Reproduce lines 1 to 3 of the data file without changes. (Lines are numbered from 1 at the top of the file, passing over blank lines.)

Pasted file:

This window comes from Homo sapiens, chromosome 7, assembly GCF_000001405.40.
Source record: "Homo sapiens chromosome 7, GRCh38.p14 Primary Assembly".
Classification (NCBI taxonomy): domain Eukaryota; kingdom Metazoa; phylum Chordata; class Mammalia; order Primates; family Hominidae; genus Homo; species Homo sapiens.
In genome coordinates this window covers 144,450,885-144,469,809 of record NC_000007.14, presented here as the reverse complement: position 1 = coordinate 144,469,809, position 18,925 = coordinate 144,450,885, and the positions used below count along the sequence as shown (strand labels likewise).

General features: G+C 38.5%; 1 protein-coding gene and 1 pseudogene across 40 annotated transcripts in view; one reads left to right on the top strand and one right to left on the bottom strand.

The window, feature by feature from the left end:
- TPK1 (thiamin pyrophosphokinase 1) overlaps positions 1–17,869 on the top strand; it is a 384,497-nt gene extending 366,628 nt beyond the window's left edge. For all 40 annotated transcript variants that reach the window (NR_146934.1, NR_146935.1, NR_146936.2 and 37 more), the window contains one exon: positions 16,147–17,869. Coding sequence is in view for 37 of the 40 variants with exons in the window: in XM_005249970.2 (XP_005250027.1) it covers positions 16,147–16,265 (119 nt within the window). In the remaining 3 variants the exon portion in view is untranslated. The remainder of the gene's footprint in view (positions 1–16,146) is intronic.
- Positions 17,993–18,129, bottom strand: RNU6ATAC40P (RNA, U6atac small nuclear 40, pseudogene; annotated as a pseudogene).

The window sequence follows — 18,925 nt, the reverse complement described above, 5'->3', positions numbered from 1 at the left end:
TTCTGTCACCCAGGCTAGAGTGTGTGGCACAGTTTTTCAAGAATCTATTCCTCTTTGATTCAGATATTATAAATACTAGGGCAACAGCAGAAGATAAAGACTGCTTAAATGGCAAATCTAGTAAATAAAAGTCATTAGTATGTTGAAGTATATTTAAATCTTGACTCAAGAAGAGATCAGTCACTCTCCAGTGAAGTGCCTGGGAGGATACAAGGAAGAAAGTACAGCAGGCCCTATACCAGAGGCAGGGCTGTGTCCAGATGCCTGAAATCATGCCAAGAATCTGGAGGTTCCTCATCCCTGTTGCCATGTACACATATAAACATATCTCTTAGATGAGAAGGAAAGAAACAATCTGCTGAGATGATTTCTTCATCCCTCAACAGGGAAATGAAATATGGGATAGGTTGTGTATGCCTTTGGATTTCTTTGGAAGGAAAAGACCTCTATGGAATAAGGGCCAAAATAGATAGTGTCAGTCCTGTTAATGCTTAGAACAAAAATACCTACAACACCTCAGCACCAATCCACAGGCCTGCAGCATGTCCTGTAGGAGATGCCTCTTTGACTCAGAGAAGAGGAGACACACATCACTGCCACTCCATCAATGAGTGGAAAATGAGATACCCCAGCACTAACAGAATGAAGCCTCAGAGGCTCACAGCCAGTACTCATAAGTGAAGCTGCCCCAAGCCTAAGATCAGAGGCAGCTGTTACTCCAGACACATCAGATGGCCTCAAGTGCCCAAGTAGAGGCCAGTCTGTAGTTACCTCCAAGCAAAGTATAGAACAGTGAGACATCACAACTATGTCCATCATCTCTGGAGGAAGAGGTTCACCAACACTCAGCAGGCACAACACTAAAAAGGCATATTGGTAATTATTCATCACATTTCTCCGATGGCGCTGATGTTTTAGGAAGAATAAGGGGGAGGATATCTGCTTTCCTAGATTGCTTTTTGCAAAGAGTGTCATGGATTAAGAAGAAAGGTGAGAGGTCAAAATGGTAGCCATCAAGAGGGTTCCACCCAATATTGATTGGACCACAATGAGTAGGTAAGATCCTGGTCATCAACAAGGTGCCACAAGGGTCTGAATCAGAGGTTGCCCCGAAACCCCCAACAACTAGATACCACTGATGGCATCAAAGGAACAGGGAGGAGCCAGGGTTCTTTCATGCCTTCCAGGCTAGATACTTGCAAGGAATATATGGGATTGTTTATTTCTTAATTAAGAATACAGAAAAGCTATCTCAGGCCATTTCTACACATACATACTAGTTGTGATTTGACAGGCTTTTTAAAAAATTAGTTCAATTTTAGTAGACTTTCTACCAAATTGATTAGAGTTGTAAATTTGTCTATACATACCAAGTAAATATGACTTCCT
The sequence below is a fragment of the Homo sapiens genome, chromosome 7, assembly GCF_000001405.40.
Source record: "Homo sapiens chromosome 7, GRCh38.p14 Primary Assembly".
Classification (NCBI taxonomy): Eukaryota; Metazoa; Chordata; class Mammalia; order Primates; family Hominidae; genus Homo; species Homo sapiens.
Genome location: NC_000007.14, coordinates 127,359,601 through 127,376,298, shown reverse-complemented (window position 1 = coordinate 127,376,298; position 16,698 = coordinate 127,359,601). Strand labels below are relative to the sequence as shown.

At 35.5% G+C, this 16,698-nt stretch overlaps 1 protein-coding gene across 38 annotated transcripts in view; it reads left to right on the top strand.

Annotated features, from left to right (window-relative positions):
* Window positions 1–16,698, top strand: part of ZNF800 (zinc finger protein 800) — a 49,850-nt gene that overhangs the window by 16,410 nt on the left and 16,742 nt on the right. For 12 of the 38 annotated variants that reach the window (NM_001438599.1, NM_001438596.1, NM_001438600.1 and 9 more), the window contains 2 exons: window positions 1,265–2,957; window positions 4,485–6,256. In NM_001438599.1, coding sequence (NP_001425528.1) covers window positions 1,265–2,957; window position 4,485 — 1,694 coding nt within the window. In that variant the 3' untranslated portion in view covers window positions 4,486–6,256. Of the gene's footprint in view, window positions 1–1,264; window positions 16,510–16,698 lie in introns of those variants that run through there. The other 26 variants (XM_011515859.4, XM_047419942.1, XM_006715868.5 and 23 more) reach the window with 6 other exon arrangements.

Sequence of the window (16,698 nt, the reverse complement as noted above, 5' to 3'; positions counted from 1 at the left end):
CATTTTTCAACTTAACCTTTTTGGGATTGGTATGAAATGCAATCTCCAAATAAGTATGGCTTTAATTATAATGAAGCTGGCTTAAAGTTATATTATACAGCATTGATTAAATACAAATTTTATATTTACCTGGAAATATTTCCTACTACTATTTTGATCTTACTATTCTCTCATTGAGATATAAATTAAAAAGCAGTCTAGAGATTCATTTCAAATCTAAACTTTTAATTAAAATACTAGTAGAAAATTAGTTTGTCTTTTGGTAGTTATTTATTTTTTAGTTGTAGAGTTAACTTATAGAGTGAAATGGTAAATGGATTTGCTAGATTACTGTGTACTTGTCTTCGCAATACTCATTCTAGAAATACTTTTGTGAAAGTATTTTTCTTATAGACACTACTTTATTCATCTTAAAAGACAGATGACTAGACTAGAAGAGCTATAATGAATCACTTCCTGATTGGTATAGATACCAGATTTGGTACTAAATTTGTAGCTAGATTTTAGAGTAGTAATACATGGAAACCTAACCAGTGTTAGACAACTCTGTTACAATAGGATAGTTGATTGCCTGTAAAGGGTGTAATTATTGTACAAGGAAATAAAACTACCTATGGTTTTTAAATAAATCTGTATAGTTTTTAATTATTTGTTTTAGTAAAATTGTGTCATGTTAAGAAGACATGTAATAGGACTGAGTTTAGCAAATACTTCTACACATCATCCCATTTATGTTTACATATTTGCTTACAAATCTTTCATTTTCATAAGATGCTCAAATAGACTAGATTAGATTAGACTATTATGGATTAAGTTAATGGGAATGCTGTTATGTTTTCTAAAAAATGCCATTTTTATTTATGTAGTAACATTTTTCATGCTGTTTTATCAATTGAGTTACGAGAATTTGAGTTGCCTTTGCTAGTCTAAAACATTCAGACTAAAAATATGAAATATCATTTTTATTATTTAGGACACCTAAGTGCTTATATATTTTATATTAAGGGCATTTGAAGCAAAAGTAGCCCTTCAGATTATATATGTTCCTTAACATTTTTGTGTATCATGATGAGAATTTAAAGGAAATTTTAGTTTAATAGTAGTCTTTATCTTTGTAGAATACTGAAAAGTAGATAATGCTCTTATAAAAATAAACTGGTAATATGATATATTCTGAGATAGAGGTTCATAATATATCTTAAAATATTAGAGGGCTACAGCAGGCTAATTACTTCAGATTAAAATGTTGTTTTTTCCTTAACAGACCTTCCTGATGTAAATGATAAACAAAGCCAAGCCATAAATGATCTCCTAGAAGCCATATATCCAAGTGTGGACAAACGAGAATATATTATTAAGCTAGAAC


This window comes from Homo sapiens, chromosome 7, assembly GCF_000001405.40.
Source record: "Homo sapiens chromosome 7, GRCh38.p14 Primary Assembly".
Classification (NCBI taxonomy): domain Eukaryota; kingdom Metazoa; phylum Chordata; class Mammalia; order Primates; family Hominidae; genus Homo; species Homo sapiens.